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For Immediate Release
February 9, 2018
Lawmakers & Staff Gather to Discuss Self-Driving Cars & Motorcyclists’ Concerns
WASHINGTON, DC – On Thursday, at a briefing put on by the Senate Motorcycle Caucus, the subject of automated vehicles or self-driving cars was examined through a different lens; the viewpoint of a motorcyclist.
Senators Gary Peters (D-MI) and Joni Ernst (R-IA) opened the briefing as the Chairs of the Caucus. Both avid riders, they discussed the need to be inclusive of all roadway users when advancing legislation and regulations related to the emerging technology. Both agreed that the Senate Bill - the AV START Act - and which Peters helped to author, would achieve this. Specifically, they addressed a section of the legislation that required automakers and technology developers to include motorcycle recognition, identification and responsiveness in a required safety report that would be reviewed by the National Highway Traffic Safety Administration.
Panelists chosen to address the audience (packed with Congressional and Administration staff from the Department of Transportation, National Highway Traffic Safety Administration and the Federal Highway Administration along with motorcycle industry representatives including Harley-Davidson, and the Motorcycle Riders Foundation) discussed that while automated driving technology could yield tremendous benefits for riders by helping to eliminate driver error, motorcyclists were wary of how they fit into this new driving environment.
At one point, the discussion turned to detection by other road users as a constant challenge for the nearly 8.5 million registered motorcycles in the U.S. Distracted driving is on the rise according the latest reports from the National Highway Traffic Safety Administration (NHTSA) and the failure by some motorists to “see” motorcycles with their smaller profile can end in disastrous – and often fatal – consequences. But whether self-driving vehicles would actually improve this problem remains up for debate.
Panelists recognized the obvious need to make sure that automated vehicles would appropriately detect and respond to motorcyclists. However, some feared that this message has been diluted. The recent NHTSA guidance on driverless vehicles failed to mention motorcycles in this context whatsoever. Further reinforcing this concern was an incident last year involving a Tesla vehicle operating on autopilot. The vehicle struck a police officer on a motorcycle in Phoenix, AZ. Even recently, news reports surfaced about Chevy Bolt which allegedly veered into a motorcyclist while traveling on a San Francisco freeway while on autopilot.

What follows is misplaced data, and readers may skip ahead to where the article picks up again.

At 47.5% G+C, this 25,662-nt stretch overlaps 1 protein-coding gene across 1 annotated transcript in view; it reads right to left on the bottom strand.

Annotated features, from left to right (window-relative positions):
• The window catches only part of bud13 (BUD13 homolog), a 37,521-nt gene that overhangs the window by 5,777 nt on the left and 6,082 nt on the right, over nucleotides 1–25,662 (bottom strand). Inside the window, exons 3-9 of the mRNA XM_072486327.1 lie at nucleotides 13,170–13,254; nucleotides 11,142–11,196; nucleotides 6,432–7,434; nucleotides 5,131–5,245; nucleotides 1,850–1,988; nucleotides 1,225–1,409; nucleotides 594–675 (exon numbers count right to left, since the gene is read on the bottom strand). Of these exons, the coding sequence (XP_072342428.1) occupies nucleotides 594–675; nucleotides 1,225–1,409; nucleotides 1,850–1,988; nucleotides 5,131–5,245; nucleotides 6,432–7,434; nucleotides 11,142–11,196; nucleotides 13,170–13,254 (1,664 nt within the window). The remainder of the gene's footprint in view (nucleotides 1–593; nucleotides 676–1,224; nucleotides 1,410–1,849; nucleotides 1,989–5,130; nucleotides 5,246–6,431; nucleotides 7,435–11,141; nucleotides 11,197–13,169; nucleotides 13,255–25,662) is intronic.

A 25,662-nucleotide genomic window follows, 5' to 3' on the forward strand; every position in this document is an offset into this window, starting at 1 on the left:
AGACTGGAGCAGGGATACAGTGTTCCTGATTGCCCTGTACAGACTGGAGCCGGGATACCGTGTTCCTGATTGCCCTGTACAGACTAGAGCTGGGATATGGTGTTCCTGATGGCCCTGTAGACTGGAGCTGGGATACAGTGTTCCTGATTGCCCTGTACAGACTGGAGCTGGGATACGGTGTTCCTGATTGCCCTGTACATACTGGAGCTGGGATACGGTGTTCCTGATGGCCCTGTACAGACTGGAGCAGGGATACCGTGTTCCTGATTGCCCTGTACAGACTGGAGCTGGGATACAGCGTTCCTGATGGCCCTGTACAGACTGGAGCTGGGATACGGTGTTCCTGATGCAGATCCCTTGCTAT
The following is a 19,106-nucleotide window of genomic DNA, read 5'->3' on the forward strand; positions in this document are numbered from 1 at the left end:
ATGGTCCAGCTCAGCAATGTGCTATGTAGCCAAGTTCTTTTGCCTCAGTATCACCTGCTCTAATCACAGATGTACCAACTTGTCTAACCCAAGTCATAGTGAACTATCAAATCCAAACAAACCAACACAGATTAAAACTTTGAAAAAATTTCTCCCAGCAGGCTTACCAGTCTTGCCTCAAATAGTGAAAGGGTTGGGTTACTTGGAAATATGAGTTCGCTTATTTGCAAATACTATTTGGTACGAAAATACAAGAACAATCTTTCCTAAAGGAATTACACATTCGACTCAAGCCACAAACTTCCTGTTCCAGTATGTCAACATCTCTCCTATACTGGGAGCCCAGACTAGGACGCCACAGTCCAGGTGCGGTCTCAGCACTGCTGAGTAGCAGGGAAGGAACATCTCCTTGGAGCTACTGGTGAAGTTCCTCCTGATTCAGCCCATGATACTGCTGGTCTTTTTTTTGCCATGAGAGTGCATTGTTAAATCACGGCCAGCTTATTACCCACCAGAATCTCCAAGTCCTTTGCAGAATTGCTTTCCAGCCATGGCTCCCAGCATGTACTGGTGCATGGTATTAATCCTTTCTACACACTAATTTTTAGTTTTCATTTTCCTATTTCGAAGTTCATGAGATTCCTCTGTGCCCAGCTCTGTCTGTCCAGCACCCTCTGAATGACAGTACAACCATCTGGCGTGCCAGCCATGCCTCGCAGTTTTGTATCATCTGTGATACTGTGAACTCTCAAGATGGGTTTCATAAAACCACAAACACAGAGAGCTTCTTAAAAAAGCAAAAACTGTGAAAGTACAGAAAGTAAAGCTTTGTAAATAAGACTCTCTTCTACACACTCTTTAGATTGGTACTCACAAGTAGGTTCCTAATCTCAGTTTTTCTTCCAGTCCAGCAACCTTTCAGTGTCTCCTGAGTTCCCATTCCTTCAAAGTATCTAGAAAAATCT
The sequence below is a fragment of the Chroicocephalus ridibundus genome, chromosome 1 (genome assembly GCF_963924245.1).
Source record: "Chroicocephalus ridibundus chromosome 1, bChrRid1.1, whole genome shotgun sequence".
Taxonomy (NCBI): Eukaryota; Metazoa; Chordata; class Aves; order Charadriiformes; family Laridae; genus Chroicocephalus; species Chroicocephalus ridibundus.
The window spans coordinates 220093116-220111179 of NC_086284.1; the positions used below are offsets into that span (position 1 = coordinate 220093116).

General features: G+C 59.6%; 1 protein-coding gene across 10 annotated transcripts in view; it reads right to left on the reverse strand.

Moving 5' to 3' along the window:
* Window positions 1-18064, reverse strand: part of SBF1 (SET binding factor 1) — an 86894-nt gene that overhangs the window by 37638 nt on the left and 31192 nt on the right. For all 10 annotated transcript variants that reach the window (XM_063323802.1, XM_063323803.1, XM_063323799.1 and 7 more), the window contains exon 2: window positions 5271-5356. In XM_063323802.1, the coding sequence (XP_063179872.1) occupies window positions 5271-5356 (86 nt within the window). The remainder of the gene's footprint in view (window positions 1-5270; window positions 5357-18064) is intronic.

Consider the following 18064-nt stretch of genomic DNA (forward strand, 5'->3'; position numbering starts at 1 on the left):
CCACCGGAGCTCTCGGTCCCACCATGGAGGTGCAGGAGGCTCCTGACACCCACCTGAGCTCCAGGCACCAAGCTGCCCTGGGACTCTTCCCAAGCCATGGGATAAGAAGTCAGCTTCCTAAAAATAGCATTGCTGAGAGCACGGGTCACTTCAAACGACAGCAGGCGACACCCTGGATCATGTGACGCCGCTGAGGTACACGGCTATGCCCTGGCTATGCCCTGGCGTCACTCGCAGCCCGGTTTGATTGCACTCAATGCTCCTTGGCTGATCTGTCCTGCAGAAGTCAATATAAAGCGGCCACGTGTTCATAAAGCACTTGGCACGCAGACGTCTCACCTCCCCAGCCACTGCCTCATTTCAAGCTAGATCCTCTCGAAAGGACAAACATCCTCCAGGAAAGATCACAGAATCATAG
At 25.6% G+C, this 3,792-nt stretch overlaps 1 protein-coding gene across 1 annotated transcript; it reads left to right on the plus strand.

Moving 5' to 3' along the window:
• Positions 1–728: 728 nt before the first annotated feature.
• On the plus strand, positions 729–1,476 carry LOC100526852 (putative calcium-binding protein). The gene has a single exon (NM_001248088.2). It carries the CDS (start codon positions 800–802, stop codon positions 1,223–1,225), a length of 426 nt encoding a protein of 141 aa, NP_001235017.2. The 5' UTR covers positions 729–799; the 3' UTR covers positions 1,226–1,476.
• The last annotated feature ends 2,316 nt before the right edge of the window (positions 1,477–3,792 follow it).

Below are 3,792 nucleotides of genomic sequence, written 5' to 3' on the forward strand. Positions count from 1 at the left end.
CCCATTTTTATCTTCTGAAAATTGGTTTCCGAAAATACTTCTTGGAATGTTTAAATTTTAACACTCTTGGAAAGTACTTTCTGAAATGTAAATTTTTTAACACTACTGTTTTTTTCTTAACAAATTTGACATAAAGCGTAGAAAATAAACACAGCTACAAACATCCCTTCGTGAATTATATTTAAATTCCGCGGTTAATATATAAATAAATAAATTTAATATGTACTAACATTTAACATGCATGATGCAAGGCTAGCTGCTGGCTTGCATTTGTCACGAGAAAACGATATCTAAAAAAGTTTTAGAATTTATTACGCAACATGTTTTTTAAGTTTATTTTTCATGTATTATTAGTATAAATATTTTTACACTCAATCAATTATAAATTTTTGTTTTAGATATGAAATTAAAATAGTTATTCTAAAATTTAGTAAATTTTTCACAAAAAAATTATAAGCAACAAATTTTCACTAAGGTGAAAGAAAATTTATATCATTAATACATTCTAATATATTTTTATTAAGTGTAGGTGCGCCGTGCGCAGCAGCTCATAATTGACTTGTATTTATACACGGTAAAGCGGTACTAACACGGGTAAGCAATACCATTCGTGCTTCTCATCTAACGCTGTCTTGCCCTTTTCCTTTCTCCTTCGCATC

Panelist John Lenekit from Dynamic Research discussed his preliminary research which reviewed a driver assist technology that was currently on the road; forward collision warning systems. Designed to alert the driver if they were too rapidly approaching the vehicle in front of them, this technology is widely-used in the current market, even coming standard on some makes and models. Dynamic Research’s project looked at the reliability of this warning system and found that between car to car, the warning system worked over 90% of the time. However, with a car approaching a stopped motorcycle, the warning system failed 40% of the time either warning the driver too late, or failing to warn the driver at all.
This research lead into the discussion about what was needed to ensure motorcyclists’ safety and the entire panel agreed that more motorcycle specific research was needed – and fast.
The panel concluded by musing on a question raised by the audience. The Motorcycle Riders Foundation’s chief advocacy officer pressed the panel on how motorcycles fit into a world with truly autonomous vehicles. Citing potential disincentives to drive as a way to achieve market penetration for self driving cars, she asked panelists how motorcycles could co-exist, if at all. Harley-Davidson’s Director of Government Affairs Ed Moreland responded, “We need to continue to tell the story of motorcycles – they omit less emissions into the atmosphere, cause less stress, wear and tear on our nation’s infrastructure, decrease traffic congestion and improve travel times – there is a world for motorcycles. As long as there are riders, there will be motorcycles.”
And as for self-driving motorcycles? “I will NEVER ride a self-driving motorcycle,” stated Sen. Peters. “Doesn’t that defeat the entire purpose?” The riders in the audience responded with rousing applause.
About Motorcycle Riders Foundation
The Motorcycle Riders Foundation (MRF) provides leadership at the federal level for states’ motorcyclists’ rights organizations as well as motorcycle clubs and individual riders. The MRF is chiefly concerned with issues at the national and international levels that impact the freedom and safety of American street motorcyclists. The MRF is committed to being a national advocate for the advancement of motorcycling and its associated lifestyle and works in conjunction with its partners to help educate elected officials and policymakers in Washington and beyond.
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